Killzone: Shadow Fall is one of Sony’s big bets to woo gamers to the new PlayStation 4 home console this holiday season. The sci-fi shooter from Guerrilla Games is a launch title coming out (at the latest) on Nov. 15 when the PS4 launches in North America.

Shadow Fall takes place 30 years after the events of Killzone 3, and it features the continuing conflict between the Vektans and the Helghast, two rival colonist factions inhabiting a distant planet. In this scenario, both factions have been living side-by-side, separated by an enormous security wall, for three decades. But now their cold war is about to get hot, and we got the briefing on why from lead designer Eric Boltjes in an interview at Sony’s U.S. game headquarters in Foster City, Calif.

Among the twists in this game: You will be able to start out in multiplayer with access to all the weapons in the game. Life is too short for leveling up, Boltjes said.

Here’s an edited transcript of our interview.

GamesBeat: It seems pretty unusual to have so much available for you to shoot with at the beginning. You say that you’ve basically opened up everything in the multiplayer at the very beginning. Why did you take that approach?

Killzone: Shadow Fall

Above: Killzone: Shadow Fall

Image Credit: Sony

Eric Boltjes: We want people to be able to pick up our game and instantly start playing how they want to play. For me, I’m more of a support type of player. I like to revive my friends. I’m not a very good shooter. I’m going to stay in the back. In a lot of games, you have to invest a lot of time in order to be able to play that way. We said, “No, we don’t want that. We want people to join, on day one or a year in, and play how they want.”

In single-player, it’s more structured, though. You’ll get more abilities as you play along and so on.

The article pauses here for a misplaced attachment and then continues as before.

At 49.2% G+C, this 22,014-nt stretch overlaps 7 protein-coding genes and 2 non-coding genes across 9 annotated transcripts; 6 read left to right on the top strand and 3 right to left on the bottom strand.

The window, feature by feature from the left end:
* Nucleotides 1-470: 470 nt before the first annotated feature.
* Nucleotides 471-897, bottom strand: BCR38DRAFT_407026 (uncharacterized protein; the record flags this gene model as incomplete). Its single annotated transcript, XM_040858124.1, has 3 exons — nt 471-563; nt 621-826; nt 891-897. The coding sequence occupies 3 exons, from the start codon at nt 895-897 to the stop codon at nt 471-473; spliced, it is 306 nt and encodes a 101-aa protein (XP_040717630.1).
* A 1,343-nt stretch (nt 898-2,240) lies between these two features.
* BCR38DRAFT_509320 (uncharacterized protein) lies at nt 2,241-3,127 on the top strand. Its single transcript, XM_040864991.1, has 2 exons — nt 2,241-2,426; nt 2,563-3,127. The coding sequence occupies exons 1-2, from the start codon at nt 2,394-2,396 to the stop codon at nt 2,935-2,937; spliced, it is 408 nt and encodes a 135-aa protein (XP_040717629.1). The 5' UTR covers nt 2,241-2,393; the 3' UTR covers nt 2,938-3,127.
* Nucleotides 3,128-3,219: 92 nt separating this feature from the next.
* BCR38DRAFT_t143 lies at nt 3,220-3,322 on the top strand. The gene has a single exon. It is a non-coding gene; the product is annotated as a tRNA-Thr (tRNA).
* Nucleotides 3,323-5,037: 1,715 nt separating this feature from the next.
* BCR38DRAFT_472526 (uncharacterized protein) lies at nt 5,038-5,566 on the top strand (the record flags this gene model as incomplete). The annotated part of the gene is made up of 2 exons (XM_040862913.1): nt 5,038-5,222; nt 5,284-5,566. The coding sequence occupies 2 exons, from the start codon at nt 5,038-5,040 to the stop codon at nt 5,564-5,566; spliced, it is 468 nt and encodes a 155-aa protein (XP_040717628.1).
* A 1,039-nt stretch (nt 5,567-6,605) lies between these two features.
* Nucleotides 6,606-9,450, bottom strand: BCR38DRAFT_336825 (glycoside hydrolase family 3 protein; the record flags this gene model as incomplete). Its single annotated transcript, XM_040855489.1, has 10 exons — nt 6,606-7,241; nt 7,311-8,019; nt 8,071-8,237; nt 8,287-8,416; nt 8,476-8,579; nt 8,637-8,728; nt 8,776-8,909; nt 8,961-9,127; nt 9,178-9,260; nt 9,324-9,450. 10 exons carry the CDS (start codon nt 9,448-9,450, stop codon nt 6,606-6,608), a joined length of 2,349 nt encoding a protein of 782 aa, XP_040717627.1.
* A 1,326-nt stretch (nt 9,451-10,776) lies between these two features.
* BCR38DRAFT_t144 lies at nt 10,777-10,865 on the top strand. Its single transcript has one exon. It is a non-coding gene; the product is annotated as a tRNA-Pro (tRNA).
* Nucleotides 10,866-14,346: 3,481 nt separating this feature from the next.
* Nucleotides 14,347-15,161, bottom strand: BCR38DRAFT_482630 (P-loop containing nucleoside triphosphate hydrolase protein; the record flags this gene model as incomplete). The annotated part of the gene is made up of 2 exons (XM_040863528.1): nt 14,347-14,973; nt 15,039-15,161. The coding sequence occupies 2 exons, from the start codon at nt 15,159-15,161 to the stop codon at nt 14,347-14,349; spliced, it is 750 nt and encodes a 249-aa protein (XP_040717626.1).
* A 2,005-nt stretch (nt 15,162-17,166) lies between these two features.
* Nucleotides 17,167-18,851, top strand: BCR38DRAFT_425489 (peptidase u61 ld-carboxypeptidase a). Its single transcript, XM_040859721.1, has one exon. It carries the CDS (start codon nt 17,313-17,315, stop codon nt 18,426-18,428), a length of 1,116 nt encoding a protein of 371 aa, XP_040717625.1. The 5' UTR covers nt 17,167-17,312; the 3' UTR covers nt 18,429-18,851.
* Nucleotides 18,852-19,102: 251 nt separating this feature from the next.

GamesBeat: In multiplayer, then, you’re earning different kinds of things. You’re meeting challenges and ranking up. What does that do to the multiplayer gameplay?

Boltjes: We start out with a level playing field, but what we wanted to do is allow people to become better at their playstyle. As you unlock challenges and so on, you do two things. One is that you kind of specialize. The guns are unlocked from the start, but when you complete new challenges, you get new scopes, you get new secondary fire options, things like that. You can tailor a weapon more toward how you want to play. The same goes for abilities. You can unlock improved versions of abilities. The core abilities are unlocked at the start, but you can get improved versions as you complete challenges.

On top of that, you get a lot of boosting material. Your rank goes up, but we also have something called your player card. Every time you kill someone, they see your player card. You can put stuff on there to brag – “I’m a support player, I’ve done a lot of support challenges.” I can make my player card announce that I’m a support specialist.

GamesBeat: Are you finding that people are choosing the most powerful weapons at first, ignoring anything that’s not as powerful?

Boltjes: We’ve spent a lot of time on creating a balanced spread of weapons. We’ve playtested — I don’t want to give a number. But it’s a lot. We’re a shooter, so the most important thing is weapon balance. We can never 100 percent guarantee that it’s fully balanced, because there are always people who figure out a way to exploit something. But the good news is, this time around, we can change weapon characteristics on the fly, without releasing a patch or anything like that. Postlaunch, if we see that there is an exploit, we can do two things. Either the community can turn off the weapon in their custom warzones, or we as a developers can tone it down on the fly. We’re going to look at the community, see how things develop, and react as we go.

Killzone: Shadow Fall outdoor environment

Above: Killzone: Shadow Fall outdoor area.

Image Credit: Sony

GamesBeat: Allowing for those kinds of modded maps to be shown front and center, the custom warzones, is that something you’ve moved toward over time, or is that a significant departure?

Boltjes: We want to give power to the players. Rather than saying, as a developer, “Everybody go play this”—all different people want to play different things. Why should we limit them? That’s the power of what we’ve tried to achieve. We said, “Hey, build whatever you want. We’ll help you make it popular and find other people to play against.” It’ll be interesting to see how that pans out.